ALBERTUS I. GUTHRIE, one of Lebanon's well-to-do farmers, was born in Smyrna, Chenango County, N. Y., May 23, 1836. Being very young when his father died, his earliest memories are of living at home with his mother. At seven years of age he was taken into the family of Mr. John B. Buell, a farmer in Lebanon. His bringing up was of the practical kind which strengthens and trains the muscles,
fosters self-reliance, and cultivates habits of diligent application.
In 1846 Mr. Buell moved to Chautauqua County. The journey at that time was by no
means an expeditious and monotonous one by rail, but partook of variety, and required days, being accomplished by means of a team to Canastota, canal-boat to Buffalo, steamer to Barcelona, and team thence to Mayville, their destination, and the home of young Guthrie for the next ten years. At the end of that period, a youth of seventeen years, he returned to Lebanon, and took up his abode at
Mr. Chauncey Buell's. Working for him and in the vicinity until his marriage, February 17, 1863, with Miss De
Ette Card, when he went to live at the home of her parents, on the farm which was her birthplace, and where she had always lived. Mr. and Mrs. Guthrie have two children, Myrtie Cornelia and Floyd
Stephen Card, the father of Mrs. Guthrie was born in the town of Exeter, R.I., July 25, 1806. He still resides with his daughter’s family, enjoying very good health, and with mental faculties well preserved. Having come to this State when but two years old, he has no recollection of his former home. His father, Joseph Card, was born in Rhode Island, and remained a resident of that State until 1808, when, with his wife and six children, he emigrated to New York. The
journey was made entirely by land, oxen drawing their baggage, while the family rode behind a pair of horses. Purchasing a tract of partially cleared land in what is now the town of Lebanon, he engaged in farming, and
here remained until his death. Albany was then the chief market for all the surplus produce. He kept sheep and raised flax. His wife used to card, spin, and weave, and dress the children in homespun made by her own hands. His wife's maiden name was Martha James. She was born in Rhode Island, and spent her last years in Lebanon. Three children were born to them after the removal to this State.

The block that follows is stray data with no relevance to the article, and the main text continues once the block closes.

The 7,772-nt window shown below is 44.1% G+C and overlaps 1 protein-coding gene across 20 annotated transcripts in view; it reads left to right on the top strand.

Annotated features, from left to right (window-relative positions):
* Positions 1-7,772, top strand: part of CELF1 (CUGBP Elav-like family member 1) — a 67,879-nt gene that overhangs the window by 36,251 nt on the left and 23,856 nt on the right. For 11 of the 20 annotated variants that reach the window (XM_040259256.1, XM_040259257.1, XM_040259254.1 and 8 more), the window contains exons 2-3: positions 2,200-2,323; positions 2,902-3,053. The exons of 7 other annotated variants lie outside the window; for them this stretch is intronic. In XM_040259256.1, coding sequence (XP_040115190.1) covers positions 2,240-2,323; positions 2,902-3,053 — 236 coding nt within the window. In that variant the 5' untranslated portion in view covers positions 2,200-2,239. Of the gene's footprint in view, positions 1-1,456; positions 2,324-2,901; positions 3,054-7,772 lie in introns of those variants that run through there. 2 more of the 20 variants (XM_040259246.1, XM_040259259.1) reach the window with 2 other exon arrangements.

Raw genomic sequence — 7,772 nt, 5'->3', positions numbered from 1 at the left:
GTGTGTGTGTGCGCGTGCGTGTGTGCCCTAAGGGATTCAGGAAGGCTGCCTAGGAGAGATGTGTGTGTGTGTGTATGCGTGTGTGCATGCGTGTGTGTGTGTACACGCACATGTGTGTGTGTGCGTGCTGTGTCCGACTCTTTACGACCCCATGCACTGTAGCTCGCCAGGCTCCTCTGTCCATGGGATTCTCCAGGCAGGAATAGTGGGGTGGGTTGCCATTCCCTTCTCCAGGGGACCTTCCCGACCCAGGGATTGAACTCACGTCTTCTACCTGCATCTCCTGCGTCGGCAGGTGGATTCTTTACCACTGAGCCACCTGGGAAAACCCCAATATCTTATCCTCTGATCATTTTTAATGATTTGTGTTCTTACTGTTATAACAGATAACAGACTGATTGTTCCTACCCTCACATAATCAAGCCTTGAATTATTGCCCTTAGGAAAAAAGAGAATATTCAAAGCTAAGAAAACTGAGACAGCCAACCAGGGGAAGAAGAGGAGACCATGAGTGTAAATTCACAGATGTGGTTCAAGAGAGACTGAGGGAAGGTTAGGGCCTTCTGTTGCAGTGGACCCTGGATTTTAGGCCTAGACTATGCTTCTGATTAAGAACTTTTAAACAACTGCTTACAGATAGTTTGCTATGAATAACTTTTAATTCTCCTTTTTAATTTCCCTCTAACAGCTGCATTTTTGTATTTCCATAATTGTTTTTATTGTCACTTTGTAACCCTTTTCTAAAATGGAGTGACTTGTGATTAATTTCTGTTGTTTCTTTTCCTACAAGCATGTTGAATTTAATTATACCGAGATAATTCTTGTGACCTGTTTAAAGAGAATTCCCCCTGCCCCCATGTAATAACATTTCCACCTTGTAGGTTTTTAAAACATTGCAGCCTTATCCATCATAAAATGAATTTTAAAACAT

Stephen Card was bred to agricultural pursuits, and stayed at home with his parents until twenty-one years of age, when he began life for himself even with the world. Working out until after his marriage, he then rented land for a time, and finally bought the land which he has since occupied and improved, aided in later years by his son-in-law, Mr. Guthrie. This is a fine farm, in a good state of cultivation, situated in that part of the town of Lebanon included in the Chenango Valley. March 3, 1831, he married Flora Felt. She was born in the town of Lebanon, April 8, 1811, and died November
Elam Felt, the father of Mrs. Card, was born in the town of Somers, Conn., August 21, 1775. His father, Samuel Felt, a native of the same town, was one of the first settlers of Madison County. He came here with one of his sons in 1793, and secured a tract of five hundred acres in the heart of the wilderness, on the banks of the Chenango River, in the present town of Lebanon, Madison County. They cleared a part of the land, and raised a crop of potatoes and Indian corn. In the autumn they killed one pair of their oxen, salted the meat, and concealed it under the floor of
the cabin. Returning East to spend the winter, they came back in the following spring with the rest of the family. Madison
County being without roads at that early period, in going from one place to another they followed a trail of blazed trees. There were no mills here for some years; and the only way to grind corn was by making a fire
with coals on the top of a stump, and digging out the charred wood and ashes from the
centre until a deep hollow was formed. Into
this the corn was put, and pounded with a great stone fastened to a long stick hanging from a spring pole. The finest part of the pounded corn was used to make bread, the coarsest for samp. Elam Felt brought back with him from Connecticut his newly wedded wife, Elizabeth Davis, who was born in that State, March 22, 1778.
on his father's land in Lebanon, he continued a resident here until his death, August 7, 1843. He was an extensive hop-grower, having from thirty to forty acres of hops. Mrs. Felt used to card and spin, and made all the hop-sacking, besides the cloth for the family. She survived her husband nearly eleven years, and died at the home of her son, Nelson, in April, 1854.
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